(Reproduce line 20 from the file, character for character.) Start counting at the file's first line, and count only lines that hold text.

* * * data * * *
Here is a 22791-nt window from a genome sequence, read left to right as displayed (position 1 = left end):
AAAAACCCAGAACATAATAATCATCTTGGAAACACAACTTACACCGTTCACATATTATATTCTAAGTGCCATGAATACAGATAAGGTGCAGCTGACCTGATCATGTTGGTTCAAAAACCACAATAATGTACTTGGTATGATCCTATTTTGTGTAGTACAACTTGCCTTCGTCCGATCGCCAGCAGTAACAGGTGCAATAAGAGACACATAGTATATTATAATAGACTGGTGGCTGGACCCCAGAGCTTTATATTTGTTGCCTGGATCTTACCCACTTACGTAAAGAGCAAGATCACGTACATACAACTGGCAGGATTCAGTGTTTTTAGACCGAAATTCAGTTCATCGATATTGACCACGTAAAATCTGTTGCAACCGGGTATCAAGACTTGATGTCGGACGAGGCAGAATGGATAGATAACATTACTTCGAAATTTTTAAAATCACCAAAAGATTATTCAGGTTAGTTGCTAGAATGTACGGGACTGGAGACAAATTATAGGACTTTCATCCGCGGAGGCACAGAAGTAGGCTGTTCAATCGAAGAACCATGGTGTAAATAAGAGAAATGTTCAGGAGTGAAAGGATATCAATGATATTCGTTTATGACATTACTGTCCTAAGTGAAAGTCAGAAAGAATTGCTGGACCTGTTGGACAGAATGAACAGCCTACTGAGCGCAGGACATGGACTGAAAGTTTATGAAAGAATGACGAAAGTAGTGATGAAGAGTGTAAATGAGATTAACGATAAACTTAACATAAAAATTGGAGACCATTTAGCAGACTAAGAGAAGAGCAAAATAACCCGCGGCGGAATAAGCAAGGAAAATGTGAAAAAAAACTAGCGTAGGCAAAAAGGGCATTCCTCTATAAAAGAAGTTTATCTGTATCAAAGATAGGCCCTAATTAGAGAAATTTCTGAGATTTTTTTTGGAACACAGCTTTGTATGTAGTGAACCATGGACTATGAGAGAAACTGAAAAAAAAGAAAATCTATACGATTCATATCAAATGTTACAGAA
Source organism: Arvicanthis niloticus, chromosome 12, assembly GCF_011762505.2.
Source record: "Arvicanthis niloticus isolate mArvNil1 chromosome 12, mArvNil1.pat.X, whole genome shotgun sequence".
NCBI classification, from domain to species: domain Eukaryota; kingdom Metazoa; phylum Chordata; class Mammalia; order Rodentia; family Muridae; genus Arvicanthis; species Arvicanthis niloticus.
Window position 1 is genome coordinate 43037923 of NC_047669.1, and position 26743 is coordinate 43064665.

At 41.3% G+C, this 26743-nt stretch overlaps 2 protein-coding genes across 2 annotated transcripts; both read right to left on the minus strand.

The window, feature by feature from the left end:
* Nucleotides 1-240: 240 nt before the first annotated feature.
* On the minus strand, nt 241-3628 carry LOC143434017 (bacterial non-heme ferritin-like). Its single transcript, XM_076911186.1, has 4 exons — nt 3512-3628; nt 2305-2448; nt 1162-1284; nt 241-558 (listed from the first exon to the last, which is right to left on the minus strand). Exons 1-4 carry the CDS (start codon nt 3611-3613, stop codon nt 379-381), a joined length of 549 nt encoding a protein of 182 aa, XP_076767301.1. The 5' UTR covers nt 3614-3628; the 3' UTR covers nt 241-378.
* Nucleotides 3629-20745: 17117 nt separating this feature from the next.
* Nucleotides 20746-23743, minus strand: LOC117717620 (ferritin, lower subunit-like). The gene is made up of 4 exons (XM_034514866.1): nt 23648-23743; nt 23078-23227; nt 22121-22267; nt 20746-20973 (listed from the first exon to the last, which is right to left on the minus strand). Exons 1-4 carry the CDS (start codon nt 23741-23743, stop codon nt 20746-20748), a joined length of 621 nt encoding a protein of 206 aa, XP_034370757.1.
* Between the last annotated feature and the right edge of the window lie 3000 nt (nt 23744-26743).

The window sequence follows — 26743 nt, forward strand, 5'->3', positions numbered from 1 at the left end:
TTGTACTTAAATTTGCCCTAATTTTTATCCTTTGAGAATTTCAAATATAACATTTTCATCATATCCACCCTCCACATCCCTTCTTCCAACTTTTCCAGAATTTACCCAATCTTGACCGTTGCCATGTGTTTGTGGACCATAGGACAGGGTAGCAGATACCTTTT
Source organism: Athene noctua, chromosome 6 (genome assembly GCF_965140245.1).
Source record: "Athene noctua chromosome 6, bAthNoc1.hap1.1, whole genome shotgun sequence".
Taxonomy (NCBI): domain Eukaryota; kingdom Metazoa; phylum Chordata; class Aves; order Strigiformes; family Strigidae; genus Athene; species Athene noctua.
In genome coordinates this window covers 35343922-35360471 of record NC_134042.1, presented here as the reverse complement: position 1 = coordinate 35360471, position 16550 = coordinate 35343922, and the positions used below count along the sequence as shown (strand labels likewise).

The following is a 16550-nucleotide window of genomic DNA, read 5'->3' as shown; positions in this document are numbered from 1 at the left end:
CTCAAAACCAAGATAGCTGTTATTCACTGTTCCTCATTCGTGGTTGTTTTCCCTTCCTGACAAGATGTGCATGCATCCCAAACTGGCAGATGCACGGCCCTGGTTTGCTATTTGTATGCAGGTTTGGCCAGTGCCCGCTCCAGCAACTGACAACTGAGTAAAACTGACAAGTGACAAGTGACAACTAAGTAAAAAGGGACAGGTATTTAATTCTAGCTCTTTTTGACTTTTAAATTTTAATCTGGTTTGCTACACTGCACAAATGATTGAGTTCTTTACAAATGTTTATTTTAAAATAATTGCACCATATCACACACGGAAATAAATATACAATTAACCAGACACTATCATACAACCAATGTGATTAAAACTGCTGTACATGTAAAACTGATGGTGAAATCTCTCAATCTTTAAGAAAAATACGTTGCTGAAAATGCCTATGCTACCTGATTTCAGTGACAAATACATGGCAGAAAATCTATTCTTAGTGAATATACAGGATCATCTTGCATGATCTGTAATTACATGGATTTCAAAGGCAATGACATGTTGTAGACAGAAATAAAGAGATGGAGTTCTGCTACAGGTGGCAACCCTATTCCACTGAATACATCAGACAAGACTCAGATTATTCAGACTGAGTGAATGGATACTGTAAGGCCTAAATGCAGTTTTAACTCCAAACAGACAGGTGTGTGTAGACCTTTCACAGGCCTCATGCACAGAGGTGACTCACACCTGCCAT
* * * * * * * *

The following is a 16550-nucleotide window of genomic DNA, read 5'->3' as shown; positions in this document are numbered from 1 at the left end: